The war in Georgia in August 2008 marked a watershed in the EU-Belarus relationship. The earlier EU policy of isolation and sanctions on the post-Soviet region changed to become a policy of engagement. For the EU, cooperation in foreign trade, investments, visa issues, etc. are subject to the condition of fostering respect for human rights and fundamental freedoms. Belarus, for its part, does not consider the relationship with the EU to be of prime importance. It is more of a political tool to counter-balance the influence of Russia and to improve the country's economic development.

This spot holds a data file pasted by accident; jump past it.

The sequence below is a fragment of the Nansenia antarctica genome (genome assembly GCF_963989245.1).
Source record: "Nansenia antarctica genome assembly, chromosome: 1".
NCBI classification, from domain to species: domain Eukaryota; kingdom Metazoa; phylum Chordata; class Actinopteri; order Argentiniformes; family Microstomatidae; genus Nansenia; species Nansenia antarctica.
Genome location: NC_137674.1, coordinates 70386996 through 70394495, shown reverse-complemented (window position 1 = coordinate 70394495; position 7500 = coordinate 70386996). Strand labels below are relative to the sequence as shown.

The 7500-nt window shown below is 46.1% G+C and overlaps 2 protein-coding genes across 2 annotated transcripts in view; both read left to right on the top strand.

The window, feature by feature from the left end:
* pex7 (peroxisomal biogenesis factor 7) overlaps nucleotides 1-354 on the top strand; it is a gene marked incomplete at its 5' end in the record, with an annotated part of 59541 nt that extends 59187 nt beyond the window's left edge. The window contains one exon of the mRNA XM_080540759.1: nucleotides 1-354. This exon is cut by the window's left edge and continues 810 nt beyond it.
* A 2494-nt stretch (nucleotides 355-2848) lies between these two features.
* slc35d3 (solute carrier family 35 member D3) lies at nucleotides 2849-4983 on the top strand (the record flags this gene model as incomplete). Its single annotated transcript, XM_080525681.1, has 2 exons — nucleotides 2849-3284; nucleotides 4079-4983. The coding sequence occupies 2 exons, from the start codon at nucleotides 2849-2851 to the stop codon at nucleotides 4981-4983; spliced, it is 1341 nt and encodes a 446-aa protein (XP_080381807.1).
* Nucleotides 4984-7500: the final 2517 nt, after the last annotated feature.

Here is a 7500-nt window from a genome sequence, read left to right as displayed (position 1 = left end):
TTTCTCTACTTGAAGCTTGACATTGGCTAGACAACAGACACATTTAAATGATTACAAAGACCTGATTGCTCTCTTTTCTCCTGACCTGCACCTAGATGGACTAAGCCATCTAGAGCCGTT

In PRIF Report No. 101 (2011), "The EU and Belarus Engaged - No Wedding in Sight" András Rácz, senior research fellow at the Hungarian Institute of International Affairs in Budapest, analyzes the intensity of EU-Belarus cooperation today, studies conspicuous improvements in human rights and fundamental freedoms, and makes recommendations on how to shape relations in the future.
The report is available at PRIF for EUR 10,- and can be downloaded for free (pdf file).